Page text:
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PLoS One. 2012; 7(9): e41143.
Published online 2012 Sep 11. doi:  10.1371/journal.pone.0041143
PMCID: PMC3439459

Transgenerational Inheritance of Modified DNA Methylation Patterns and Enhanced Tolerance Induced by Heavy Metal Stress in Rice (Oryza sativa L.)

Keqiang Wu, Editor



DNA methylation is sensitive and responsive to stressful environmental conditions. Nonetheless, the extent to which condition-induced somatic methylation modifications can impose transgenerational effects remains to be fully understood. Even less is known about the biological relevance of the induced epigenetic changes for potentially altered well-being of the organismal progenies regarding adaptation to the specific condition their progenitors experienced.

Methodology/Principal Findings

We analyzed DNA methylation pattern by gel-blotting at genomic loci representing transposable elements and protein-coding genes in leaf-tissue of heavy metal-treated rice (Oryza sativa) plants (S0), and its three successive organismal generations. We assessed expression of putative genes involved in establishing and/or maintaining DNA methylation patterns by reverse transcription (RT)-PCR. We measured growth of the stressed plants and their unstressed progenies vs. the control plants. We found (1) relative to control, DNA methylation patterns were modified in leaf-tissue of the immediately treated plants, and the modifications were exclusively confined to CHG hypomethylation; (2) the CHG-demethylated states were heritable via both maternal and paternal germline, albeit often accompanying further hypomethylation; (3) altered expression of genes encoding for DNA methyltransferases, DNA glycosylase and SWI/SNF chromatin remodeling factor (DDM1) were induced by the stress; (4) progenies of the stressed plants exhibited enhanced tolerance to the same stress their progenitor experienced, and this transgenerational inheritance of the effect of condition accompanying heritability of modified methylation patterns.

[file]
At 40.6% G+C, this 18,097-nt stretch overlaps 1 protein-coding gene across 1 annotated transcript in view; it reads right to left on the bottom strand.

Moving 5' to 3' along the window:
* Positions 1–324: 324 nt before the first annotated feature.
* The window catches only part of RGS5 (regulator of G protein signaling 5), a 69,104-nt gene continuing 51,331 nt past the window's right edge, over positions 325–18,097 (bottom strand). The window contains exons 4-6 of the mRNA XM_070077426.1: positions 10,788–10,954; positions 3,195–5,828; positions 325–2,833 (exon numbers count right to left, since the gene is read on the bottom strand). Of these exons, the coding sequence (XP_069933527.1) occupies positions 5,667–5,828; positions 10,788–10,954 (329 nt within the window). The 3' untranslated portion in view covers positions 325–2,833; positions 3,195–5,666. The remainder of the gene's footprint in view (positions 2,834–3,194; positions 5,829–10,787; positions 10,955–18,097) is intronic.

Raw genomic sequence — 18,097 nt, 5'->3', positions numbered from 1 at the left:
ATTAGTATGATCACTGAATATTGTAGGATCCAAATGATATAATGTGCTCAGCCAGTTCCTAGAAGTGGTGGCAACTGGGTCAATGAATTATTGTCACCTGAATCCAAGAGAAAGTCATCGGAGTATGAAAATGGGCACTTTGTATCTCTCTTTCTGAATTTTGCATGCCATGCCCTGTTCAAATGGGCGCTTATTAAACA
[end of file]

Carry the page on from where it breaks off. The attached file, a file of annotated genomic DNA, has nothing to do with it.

Our findings suggest that stressful environmental condition can produce transgenerational epigenetic modifications. Progenies of stressed plants may develop enhanced adaptability to the condition, and this acquired trait is inheritable and accord with transmission of the epigenetic modifications. We suggest that environmental induction of heritable modifications in DNA methylation provides a plausible molecular underpinning for the still contentious paradigm of inheritance of acquired traits originally put forward by Jean-Baptiste Lamarck more than 200 years ago.


Being sessile, plants are constantly exposed to myriads of environmental stress conditions, and to which they are initially maladapted. Thus, a stress condition often has negative effect on organism growth, development, and reproduction. Depending on their nature, stresses can be divided into internal and external, with external stresses being further subdivided into two classes: biotic and abiotic stresses [1]. Excessive or inadequate light, water, salt, temperature and heavy metal all constitute abiotic stresses. It has been documented that plants have evolved sophisticated modulating mechanisms to respond and adapt to the various stress conditions. These modulating mechanisms operate at various levels, including short-term physiological, metabolic and gene expression changes, and long-term genetic and epigenetic modifications of the genome [2].

Whereas the short-term modulating mechanisms are conceivably essential to the immediate acclimation of the maladapted plants to the stressful condition, long-term modifications of the genome may provide the molecular basis for adaptive evolution by progenies of the stressed plants as a more adapted population to the particular condition. Indeed, it has been shown in the model plant Arabidopsis that various stress conditions often produce protracted effects on genome stability, leading to transgenerational changes in genome structure, and which are proposed to have been initially catalyzed by epigenetic mechanisms [3][5]. However, an independent study involving more kinds of stress conditions showed that stress-induced transgenerational genome instability was not a general occurrence but dependent on kinds of the stress or was simply of stochastic nature [6], thus, leaving the issue still contentious. Moreover, a recent study, also in Arabidopsis, demonstrated that stress-induced loss of epigenetic silencing of both a transgene and some endogenous transposable elements (TEs) were largely transitional, and showed only limited transgenerational inheritance to somatic cells of non-stressed progenies [7]. Clearly, more investigations in different plant species are needed to elucidate the generality, characteristics and extent of transgenerational heritability of epigenetic effects instigated by stressful environmental conditions on pant genomes.